A study led by UT Southwestern Medical Center (UTSMC) found that the resilience and coping abilities of people who have had liver transplants may evolve over time according to sociodemographic factors, such as race, income and education, reports a UTSMC news release.
“When we take care of patients who have gone through this life-changing surgery, recovery really evolves over time,” lead study author and transplant hepatologist Sarah Lieber, MD, MSCR, told UTSMC. “We don’t fully understand or capture that with current metrics that focus on mainly clinical outcomes, such as survival. The aim of this project was to get a more in-depth view of novel patient-reported concepts at different stages of survivorship.”
Lieber, an assistant professor of internal medicine at UTSMC, noted that for the thousands of people with diseases or trauma affecting the liver, transplantation may offer a potential cure; however, the road to recovery may be paved with physical, emotional and psychological difficulties.
For the study, published in Liver Transplantation, UTSMC researchers emailed a survey to hundreds of patients who had liver transplants between January 1990 and November 2019. The survey gathered sociodemographic data including age, sex, race, ethnicity, education level and income. It also inquired about pretransplant characteristics, such as reason for transplantation, time spent on the waiting list and psychiatric history as well as posttransplant characteristics, including duration of hospital stay, employment status and whether patients had a caregiver, according to the news release.
The survey also asked patients about their ability to positively cope, their ability to adapt and grow from a traumatic event (also known as level of posttraumatic growth), resilience and symptoms of anxiety and depression.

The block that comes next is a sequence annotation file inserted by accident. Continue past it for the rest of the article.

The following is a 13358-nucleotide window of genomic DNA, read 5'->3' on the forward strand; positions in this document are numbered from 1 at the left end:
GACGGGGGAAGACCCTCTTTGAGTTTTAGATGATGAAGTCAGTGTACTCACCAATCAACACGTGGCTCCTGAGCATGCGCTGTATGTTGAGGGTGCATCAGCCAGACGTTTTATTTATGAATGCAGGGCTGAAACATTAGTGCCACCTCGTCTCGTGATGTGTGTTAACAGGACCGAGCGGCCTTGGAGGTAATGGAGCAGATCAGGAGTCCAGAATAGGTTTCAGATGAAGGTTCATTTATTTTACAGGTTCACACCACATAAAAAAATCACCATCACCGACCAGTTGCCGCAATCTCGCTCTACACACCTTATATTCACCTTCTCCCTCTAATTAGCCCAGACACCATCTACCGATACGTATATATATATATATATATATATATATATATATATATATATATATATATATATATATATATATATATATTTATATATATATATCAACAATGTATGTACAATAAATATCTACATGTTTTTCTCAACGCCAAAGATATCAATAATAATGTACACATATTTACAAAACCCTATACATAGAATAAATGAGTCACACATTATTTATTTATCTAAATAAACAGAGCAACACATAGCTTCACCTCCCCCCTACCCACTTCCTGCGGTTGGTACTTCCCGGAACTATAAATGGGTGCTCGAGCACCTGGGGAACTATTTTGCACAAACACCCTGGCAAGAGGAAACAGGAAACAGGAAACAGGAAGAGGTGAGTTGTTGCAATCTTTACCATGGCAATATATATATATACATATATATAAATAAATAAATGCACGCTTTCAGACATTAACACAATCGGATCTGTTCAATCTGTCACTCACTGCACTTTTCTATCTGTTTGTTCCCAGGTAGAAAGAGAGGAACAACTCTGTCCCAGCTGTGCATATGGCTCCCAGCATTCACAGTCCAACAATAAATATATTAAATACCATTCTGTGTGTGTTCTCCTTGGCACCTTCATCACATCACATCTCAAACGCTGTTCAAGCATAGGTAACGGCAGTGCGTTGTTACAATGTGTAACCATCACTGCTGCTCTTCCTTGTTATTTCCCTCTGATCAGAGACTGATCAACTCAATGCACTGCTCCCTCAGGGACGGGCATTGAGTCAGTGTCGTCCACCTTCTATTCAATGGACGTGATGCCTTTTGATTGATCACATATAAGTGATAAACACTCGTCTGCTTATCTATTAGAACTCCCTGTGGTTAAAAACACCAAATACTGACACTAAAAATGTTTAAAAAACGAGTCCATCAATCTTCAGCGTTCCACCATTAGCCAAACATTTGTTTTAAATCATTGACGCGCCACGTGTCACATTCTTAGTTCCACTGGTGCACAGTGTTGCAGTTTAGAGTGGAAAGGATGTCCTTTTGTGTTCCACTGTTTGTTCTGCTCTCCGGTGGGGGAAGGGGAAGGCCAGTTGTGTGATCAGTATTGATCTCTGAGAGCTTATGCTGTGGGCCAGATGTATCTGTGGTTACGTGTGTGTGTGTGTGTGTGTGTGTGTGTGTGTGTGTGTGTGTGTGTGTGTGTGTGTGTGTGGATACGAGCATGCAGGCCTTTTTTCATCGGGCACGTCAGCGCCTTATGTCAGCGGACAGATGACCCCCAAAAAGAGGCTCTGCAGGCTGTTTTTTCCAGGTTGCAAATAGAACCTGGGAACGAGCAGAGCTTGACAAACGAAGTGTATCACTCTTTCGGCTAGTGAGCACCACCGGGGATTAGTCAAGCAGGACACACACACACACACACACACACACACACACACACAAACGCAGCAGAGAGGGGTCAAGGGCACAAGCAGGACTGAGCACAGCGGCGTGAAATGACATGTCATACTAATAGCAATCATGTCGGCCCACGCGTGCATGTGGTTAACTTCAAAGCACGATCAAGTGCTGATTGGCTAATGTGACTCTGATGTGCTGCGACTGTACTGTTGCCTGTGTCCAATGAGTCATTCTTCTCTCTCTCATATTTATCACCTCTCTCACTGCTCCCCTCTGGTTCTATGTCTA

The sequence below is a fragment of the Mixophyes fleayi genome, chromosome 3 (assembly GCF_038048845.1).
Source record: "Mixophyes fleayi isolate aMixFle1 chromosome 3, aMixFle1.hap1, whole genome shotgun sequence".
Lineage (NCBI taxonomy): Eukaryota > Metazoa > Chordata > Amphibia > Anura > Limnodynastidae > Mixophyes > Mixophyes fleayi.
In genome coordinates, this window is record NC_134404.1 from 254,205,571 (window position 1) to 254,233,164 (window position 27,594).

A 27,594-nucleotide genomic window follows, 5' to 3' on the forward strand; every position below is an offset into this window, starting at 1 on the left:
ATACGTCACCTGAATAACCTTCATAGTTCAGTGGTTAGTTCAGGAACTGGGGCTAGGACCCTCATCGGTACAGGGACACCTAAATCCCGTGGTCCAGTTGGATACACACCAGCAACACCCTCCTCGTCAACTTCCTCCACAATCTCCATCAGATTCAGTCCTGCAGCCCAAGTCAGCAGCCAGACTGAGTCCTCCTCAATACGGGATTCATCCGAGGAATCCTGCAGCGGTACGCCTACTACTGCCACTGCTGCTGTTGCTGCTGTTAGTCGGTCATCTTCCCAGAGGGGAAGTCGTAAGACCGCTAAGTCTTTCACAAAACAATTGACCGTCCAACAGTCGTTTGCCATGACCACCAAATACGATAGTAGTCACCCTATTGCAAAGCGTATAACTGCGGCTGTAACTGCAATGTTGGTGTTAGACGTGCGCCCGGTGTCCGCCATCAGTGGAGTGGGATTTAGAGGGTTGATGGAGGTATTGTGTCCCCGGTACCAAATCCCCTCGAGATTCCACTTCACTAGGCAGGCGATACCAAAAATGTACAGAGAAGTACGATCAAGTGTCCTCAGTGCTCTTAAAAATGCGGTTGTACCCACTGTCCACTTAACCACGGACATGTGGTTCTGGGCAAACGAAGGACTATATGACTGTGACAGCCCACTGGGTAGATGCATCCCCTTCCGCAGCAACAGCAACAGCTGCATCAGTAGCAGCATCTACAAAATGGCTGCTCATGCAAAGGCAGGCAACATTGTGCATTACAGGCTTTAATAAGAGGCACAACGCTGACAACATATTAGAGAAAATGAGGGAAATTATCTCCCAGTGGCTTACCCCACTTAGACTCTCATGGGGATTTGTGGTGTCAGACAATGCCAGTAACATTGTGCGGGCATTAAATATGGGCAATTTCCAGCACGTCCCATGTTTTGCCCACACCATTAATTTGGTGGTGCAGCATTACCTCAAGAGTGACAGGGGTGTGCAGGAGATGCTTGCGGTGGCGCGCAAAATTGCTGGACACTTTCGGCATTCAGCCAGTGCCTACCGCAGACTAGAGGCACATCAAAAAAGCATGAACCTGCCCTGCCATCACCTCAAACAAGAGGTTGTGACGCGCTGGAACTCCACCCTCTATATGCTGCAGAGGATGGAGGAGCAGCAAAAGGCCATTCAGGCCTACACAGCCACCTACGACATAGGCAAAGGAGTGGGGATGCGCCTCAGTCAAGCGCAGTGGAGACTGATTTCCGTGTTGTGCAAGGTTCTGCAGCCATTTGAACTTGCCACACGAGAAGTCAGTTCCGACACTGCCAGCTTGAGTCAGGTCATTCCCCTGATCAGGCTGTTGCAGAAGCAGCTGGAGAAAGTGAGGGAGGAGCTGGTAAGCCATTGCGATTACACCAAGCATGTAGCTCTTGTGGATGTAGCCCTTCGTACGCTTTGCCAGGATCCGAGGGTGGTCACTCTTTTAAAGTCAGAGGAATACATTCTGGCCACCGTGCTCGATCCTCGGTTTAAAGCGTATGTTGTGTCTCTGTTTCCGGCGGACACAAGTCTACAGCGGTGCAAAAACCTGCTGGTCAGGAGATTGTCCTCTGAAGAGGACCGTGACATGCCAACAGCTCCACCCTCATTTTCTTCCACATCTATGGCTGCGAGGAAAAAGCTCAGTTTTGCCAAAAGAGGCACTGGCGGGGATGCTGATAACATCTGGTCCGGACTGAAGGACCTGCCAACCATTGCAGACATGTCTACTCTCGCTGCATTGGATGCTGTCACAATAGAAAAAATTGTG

A total of 191 surveys were completed. Respondents ranged from 28 to 83 years old, 64% were male and 84% were white. Survivorship ranged from less than a year posttransplant to more than 10 years.
The survey results showed that 85% of patients in the early survival period of one year or less experienced high posttraumatic growth, compared with only about 15% of late survivors (those who’d survived between five and 10 years). Only about 33% of survivors reported high resilience, which was associated with relatively high income, according to the news release.
Those who reported a lower ability to cope posttransplant were more likely to be 65 or older and non-Caucasian, have less education and to have needed a transplant for a nonviral liver disease.
About 25% of liver transplant survivors experienced significant anxiety and depression, which was more frequent among early survivors and women with mental health disorders pretransplant, according to Lieber.
Researchers noted that identifying these characteristics may help clinicians develop interventions to improve outcomes and quality of life.
“High-quality care of patients after liver transplant includes treating the whole person,” Lieber said. “Survivorship research informs how we develop and implement interventions to help our transplant community.”